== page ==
Newly discovered fossilized bones for the world’s oldest and most primitive known primate, Purgatorius, reveal a tiny, agile animal that spent much of its time eating fruit and climbing trees, according to a study.

The fossils, described today in a presentation at the Society of Vertebrate Paleontology’s 72nd Annual Meeting in Raleigh, North Carolina, are the first known below-the-head bones for Purgatorius. Previously, only teeth revealed its existence. …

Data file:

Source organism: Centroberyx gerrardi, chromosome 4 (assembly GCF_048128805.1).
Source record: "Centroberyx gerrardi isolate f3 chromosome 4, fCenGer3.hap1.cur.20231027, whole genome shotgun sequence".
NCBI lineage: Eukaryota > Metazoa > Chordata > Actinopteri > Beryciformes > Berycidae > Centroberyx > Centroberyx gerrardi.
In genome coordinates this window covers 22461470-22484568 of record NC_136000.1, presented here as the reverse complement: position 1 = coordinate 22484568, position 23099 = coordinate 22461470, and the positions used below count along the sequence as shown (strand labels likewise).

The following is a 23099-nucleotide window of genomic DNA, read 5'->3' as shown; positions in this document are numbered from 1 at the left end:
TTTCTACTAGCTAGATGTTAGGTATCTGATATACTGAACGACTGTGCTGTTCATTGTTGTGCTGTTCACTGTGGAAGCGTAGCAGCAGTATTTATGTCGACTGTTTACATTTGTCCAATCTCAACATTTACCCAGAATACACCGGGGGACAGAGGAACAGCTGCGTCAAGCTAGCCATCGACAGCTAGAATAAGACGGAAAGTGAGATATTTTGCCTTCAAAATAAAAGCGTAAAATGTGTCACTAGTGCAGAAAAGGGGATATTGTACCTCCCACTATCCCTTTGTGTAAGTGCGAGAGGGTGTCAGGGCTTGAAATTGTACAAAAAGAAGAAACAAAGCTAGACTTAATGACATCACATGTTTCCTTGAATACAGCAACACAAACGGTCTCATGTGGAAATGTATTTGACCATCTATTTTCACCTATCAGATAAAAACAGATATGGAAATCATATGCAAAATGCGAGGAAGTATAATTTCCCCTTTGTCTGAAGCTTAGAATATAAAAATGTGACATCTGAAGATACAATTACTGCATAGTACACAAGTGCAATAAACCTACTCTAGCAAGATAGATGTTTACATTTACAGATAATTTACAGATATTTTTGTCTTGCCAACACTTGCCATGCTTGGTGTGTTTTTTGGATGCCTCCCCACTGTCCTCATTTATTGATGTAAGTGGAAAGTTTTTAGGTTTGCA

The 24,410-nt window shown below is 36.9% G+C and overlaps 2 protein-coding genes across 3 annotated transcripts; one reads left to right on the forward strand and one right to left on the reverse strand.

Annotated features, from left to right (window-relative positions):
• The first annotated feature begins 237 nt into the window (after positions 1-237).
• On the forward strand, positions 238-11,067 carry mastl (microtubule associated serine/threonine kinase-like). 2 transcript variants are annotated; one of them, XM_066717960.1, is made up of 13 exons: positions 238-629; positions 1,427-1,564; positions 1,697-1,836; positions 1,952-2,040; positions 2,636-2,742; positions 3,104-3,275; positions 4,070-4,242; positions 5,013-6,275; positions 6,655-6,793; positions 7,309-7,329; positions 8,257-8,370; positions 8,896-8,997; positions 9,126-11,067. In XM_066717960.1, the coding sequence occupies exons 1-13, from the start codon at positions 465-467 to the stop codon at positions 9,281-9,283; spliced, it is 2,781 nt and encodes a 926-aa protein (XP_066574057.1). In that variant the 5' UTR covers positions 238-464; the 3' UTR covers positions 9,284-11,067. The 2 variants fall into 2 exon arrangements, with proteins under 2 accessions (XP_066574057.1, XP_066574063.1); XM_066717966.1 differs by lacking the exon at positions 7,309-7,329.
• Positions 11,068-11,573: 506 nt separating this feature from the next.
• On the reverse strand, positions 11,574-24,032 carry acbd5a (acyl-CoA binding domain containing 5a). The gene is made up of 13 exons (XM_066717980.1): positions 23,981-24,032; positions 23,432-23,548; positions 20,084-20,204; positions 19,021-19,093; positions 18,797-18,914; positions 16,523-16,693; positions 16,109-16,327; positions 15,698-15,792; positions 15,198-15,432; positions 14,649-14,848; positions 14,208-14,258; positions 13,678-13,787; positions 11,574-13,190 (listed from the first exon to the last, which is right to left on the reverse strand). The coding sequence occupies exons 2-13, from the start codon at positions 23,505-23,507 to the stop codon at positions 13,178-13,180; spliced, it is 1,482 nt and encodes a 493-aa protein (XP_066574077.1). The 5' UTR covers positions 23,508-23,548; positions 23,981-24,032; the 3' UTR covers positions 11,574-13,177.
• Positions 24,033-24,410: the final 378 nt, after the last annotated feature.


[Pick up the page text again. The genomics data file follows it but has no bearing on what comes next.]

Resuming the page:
This mammal is generally believed to have been small and brown, and had a bushy tail. The researchers liken it to another early primate, Dryomomys, for which more fossil material is available. Based on that and the newly found bones, Purgatorius weighed about 1.3 ounces, making it roughly the size of the smallest living primates: the mouse lemurs of Madagascar.